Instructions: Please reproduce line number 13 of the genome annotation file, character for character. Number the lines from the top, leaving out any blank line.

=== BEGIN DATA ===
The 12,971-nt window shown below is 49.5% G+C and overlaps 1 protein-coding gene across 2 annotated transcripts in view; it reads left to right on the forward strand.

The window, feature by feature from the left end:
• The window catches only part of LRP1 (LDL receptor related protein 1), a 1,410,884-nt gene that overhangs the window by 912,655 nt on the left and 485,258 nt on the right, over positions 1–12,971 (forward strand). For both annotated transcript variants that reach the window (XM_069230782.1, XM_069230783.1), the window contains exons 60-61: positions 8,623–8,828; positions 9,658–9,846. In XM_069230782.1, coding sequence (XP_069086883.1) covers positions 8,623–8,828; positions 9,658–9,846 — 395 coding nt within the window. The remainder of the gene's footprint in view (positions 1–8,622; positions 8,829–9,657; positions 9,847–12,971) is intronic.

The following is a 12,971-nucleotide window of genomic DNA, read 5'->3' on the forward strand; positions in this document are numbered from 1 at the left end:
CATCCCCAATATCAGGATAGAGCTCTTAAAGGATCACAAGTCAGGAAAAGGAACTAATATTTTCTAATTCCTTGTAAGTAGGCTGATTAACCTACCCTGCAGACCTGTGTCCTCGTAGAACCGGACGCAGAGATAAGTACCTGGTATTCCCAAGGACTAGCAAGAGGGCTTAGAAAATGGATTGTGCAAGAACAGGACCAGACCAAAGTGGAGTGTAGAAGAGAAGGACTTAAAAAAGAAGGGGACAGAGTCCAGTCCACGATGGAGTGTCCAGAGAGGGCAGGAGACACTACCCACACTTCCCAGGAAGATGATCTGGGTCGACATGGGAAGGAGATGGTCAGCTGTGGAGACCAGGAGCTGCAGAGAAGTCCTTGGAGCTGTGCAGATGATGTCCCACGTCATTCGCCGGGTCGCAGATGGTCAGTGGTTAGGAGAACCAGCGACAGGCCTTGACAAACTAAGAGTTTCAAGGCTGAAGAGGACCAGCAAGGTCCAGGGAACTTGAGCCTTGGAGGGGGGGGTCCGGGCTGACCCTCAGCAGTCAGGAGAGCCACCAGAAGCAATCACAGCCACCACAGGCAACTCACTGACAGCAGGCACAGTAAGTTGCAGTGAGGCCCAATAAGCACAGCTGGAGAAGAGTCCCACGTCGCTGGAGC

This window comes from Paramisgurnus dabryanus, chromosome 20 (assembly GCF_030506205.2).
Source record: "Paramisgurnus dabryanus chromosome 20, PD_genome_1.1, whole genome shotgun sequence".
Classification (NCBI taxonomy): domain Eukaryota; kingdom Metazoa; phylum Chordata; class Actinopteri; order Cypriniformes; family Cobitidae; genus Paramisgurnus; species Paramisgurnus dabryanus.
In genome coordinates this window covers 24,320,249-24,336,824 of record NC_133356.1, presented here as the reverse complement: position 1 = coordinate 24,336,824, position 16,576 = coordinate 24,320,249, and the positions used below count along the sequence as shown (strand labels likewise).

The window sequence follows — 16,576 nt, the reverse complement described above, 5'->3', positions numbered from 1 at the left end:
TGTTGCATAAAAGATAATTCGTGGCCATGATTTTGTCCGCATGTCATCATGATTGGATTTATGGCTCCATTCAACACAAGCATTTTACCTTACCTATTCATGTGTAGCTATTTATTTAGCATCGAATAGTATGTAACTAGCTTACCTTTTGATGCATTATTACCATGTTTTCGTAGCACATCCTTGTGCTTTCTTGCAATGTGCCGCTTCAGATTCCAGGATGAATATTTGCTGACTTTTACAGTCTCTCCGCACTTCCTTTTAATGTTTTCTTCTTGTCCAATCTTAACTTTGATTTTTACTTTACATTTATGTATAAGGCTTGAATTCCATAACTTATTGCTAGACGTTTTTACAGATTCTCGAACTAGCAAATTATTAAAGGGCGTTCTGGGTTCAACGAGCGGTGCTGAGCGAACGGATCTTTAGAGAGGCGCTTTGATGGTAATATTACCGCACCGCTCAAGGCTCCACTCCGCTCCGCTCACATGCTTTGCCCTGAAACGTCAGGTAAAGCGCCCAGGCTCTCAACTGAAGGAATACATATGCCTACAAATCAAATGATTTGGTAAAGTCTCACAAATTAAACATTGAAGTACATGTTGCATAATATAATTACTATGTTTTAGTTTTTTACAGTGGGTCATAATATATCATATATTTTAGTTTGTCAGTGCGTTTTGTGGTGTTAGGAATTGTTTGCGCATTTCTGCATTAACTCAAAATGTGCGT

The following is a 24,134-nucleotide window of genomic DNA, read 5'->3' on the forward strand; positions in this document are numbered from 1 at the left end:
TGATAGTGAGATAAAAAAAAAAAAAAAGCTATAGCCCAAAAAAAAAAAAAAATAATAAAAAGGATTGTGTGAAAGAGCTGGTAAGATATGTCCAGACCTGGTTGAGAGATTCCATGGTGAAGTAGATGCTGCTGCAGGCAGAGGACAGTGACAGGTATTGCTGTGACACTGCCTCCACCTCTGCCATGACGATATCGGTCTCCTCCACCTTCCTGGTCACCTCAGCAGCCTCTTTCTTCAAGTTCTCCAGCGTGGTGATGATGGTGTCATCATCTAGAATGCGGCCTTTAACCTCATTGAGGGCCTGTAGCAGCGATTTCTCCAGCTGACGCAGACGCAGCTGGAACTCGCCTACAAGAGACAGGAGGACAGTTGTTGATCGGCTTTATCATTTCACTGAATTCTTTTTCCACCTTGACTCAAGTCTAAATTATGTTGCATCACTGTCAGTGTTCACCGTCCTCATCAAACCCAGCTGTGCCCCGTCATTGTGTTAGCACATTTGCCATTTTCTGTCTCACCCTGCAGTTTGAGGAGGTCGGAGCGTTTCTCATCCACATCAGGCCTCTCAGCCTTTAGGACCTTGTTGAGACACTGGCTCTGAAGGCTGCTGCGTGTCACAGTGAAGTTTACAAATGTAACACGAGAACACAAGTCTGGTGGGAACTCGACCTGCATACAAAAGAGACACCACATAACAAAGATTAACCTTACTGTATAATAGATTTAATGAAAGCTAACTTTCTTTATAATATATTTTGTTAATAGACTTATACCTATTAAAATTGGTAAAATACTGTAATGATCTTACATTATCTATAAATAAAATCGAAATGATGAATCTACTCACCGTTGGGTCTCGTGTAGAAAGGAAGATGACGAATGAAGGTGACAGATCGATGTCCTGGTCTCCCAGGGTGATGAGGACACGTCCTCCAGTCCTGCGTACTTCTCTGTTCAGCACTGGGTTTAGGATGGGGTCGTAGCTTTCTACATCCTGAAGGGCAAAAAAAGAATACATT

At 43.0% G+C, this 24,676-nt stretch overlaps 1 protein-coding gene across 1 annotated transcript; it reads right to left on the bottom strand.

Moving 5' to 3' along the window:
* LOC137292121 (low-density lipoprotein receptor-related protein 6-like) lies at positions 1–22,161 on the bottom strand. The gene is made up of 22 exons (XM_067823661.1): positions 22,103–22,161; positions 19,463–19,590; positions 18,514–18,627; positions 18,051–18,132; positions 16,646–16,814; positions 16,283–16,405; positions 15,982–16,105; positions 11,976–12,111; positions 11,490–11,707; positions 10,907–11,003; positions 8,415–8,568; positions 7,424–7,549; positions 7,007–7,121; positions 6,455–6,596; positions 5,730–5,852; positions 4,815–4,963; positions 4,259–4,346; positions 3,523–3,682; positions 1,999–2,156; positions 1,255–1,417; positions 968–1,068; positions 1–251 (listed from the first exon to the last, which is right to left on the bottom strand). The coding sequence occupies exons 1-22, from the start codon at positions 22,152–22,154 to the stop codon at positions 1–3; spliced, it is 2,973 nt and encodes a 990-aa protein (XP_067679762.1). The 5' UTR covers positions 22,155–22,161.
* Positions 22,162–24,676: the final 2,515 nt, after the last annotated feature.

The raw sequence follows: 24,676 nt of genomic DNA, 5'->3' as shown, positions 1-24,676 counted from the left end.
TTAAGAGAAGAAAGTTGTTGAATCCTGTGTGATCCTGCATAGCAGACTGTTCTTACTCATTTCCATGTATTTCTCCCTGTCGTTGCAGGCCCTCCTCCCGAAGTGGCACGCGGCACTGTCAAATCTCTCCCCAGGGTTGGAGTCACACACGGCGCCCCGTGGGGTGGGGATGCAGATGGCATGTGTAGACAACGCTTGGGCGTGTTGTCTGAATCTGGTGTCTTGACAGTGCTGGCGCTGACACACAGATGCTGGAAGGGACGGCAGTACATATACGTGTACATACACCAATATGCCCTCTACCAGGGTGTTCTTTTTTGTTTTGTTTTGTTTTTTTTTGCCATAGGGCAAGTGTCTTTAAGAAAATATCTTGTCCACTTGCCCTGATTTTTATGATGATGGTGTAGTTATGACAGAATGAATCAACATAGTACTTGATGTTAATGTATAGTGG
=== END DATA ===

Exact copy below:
TGATAGTGAGATAAAAAAAAAAAAAAAGCTATAGCCCAAAAAAAAAAAAAAATAATAAAAAGGATTGTGTGAAAGAGCTGGTAAGATATGTCCAGACCTGGTTGAGAGATTCCATGGTGAAGTAGATGCTGCTGCAGGCAGAGGACAGTGACAGGTATTGCTGTGACACTGCCTCCACCTCTGCCATGACGATATCGGTCTCCTCCACCTTCCTGGTCACCTCAGCAGCCTCTTTCTTCAAGTTCTCCAGCGTGGTGATGATGGTGTCATCATCTAGAATGCGGCCTTTAACCTCATTGAGGGCCTGTAGCAGCGATTTCTCCAGCTGACGCAGACGCAGCTGGAACTCGCCTACAAGAGACAGGAGGACAGTTGTTGATCGGCTTTATCATTTCACTGAATTCTTTTTCCACCTTGACTCAAGTCTAAATTATGTTGCATCACTGTCAGTGTTCACCGTCCTCATCAAACCCAGCTGTGCCCCGTCATTGTGTTAGCACATTTGCCATTTTCTGTCTCACCCTGCAGTTTGAGGAGGTCGGAGCGTTTCTCATCCACATCAGGCCTCTCAGCCTTTAGGACCTTGTTGAGACACTGGCTCTGAAGGCTGCTGCGTGTCACAGTGAAGTTTACAAATGTAACACGAGAACACAAGTCTGGTGGGAACTCGACCTGCATACAAAAGAGACACCACATAACAAAGATTAACCTTACTGTATAATAGATTTAATGAAAGCTAACTTTCTTTATAATATATTTTGTTAATAGACTTATACCTATTAAAATTGGTAAAATACTGTAATGATCTTACATTATCTATAAATAAAATCGAAATGATGAATCTACTCACCGTTGGGTCTCGTGTAGAAAGGAAGATGACGAATGAAGGTGACAGATCGATGTCCTGGTCTCCCAGGGTGATGAGGACACGTCCTCCAGTCCTGCGTACTTCTCTGTTCAGCACTGGGTTTAGGATGGGGTCGTAGCTTTCTACATCCTGAAGGGCAAAAAAAGAATACATT